Found 42 article(s) for author 'tax reform'

The Impact of Intranational Trade Barriers on Exports: Evidence from a Nationwide VAT Rebate Reform in China

The Impact of Intranational Trade Barriers on Exports: Evidence from a Nationwide VAT Rebate Reform in China. Jie Bai, December 2019, Paper, “It is well known that various forms of non-tariff trade barriers exist within a country. Empirically, it is difficult to measure these barriers as they can take many forms. We take advantage of a nationwide VAT rebate policy reform in China as a natural experiment to identify the existence of these intranational barriers due to local protectionism and study the impact on exports and exporting firms. As a result of shifting tax rebate burden, the reform leads to a greater incentive of the provincial governments to block the domestic flow of non-local goods to local export intermediaries. We develop an open-economy heterogenous firm model that incorporates multiple domestic regions and multiple exporting technologies, including the intermediary sector. Consistent with the model’s predictions, we find that rising local protectionism leads to a reduction in interprovincial trade, more “inward-looking” sourcing behavior of local intermediaries, and a reduction in manufacturing exports. Analysis using micro firm-level data further shows that private companies with greater baseline reliance on export intermediaries are more adversely affected.Link

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Shrinking the Tax Gap: Approaches and Revenue Potential

Shrinking the Tax Gap: Approaches and Revenue Potential. Lawrence Summers, November 2019, Paper, “Between 2020 and 2029, the IRS will fail to collect nearly $7.5 trillion of taxes it is due. It is not possible to calculate with precision how much of this “tax gap” could be collected. This paper offers a naïve approach. The analysis suggests that with feasible changes in policy, the IRS could aspire to shrink the tax gap by around 15 percent in the next decade—generating over $1 trillion in additional revenue by performing more audits (especially of high-income earners), increasing information reporting requirements, and investing in information technology. These investments will increase efficiency and are likely to be very progressive.Link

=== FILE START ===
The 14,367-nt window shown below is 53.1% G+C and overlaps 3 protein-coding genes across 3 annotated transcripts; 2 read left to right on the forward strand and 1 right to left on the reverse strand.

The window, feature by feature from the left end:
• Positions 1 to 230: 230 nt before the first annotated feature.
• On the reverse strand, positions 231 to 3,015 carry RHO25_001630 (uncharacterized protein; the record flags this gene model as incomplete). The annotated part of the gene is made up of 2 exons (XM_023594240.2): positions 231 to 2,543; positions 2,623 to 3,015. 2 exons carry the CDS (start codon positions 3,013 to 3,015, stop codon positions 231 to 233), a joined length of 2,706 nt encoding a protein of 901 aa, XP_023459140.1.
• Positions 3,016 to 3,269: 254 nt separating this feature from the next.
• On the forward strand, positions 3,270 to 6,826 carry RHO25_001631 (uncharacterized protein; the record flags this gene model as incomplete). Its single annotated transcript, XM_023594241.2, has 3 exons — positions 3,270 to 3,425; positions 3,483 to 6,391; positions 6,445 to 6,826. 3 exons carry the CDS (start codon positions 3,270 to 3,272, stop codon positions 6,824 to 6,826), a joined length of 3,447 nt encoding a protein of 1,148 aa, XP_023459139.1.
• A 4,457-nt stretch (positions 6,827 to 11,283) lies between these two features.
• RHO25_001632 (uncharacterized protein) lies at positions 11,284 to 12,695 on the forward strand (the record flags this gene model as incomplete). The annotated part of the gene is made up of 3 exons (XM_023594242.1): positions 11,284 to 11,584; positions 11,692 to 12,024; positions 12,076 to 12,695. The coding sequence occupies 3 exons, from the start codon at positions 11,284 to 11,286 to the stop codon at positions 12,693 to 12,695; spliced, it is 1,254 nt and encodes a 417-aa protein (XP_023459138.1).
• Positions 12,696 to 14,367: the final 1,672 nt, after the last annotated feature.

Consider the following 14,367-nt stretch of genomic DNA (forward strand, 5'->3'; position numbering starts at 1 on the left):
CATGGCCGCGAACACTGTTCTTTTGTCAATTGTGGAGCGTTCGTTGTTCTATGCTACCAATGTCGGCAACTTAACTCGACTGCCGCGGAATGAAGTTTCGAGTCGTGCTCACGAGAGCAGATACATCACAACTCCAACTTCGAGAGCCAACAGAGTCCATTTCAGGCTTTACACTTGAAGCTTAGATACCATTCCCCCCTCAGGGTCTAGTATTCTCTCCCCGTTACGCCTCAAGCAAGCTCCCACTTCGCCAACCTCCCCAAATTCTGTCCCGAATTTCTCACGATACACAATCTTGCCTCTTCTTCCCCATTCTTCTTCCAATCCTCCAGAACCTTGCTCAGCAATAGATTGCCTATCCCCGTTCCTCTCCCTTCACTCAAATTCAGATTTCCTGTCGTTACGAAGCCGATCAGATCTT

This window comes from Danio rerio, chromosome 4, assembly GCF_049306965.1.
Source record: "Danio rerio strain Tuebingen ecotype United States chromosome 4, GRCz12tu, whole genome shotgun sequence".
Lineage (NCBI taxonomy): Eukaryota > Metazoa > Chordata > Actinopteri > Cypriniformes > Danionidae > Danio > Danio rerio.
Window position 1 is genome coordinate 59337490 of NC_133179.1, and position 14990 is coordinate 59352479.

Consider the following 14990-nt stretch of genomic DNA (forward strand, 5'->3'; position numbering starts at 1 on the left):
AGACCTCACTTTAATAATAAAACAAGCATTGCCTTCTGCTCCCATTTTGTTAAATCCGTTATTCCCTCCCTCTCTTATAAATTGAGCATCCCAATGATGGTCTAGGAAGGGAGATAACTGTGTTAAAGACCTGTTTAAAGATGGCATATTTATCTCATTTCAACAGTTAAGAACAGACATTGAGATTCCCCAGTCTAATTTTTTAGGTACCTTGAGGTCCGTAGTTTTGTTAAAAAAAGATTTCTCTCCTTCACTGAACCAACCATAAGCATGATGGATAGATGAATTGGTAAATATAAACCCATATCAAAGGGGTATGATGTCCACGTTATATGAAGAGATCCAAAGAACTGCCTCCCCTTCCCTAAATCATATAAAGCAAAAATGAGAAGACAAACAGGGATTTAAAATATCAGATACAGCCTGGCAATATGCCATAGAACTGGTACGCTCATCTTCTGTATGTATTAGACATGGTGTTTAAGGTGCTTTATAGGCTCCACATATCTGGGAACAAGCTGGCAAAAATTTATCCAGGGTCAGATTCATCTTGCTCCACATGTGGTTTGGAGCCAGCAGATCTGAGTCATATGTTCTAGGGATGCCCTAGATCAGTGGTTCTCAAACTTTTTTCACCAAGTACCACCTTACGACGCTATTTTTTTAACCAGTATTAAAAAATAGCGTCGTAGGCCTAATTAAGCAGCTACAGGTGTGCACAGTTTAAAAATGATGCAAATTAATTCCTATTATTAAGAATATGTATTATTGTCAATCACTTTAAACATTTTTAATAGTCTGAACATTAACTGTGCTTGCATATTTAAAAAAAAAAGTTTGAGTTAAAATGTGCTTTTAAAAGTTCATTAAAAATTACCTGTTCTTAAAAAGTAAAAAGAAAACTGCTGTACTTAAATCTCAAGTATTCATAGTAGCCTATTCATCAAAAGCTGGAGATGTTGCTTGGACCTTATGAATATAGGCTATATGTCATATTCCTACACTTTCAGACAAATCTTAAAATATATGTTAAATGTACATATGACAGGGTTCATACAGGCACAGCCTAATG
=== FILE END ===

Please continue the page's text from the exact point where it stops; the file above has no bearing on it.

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A GILTI High-Tax Exclusion Election Would Erode the U.S. Tax Base

A GILTI High-Tax Exclusion Election Would Erode the U.S. Tax Base. Stephen Shay, November 18, 2019, Paper, “This article responds to the Notice of Proposed Rulemaking under Sections 958 and 951A published in the Federal Register on June 21, 2019 (the “Proposed Regulations”).1 The proposed expansion of the high tax election should not be adopted for the reasons set out in this article, including most importantly that the statute does not provide a basis for the interpretation proposed to be adopted.Link

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Yes, our tax system needs reform. Let’s start with this first step

Yes, our tax system needs reform. Let’s start with this first step. Lawrence Summers, November 17, 2019, Opinion, “While there’s plenty of disagreement about how the money should be used, almost everyone involved in public-policy debates agrees that it would be good if the federal government could collect more revenue without raising tax rates or reducing tax deductions or credits.Link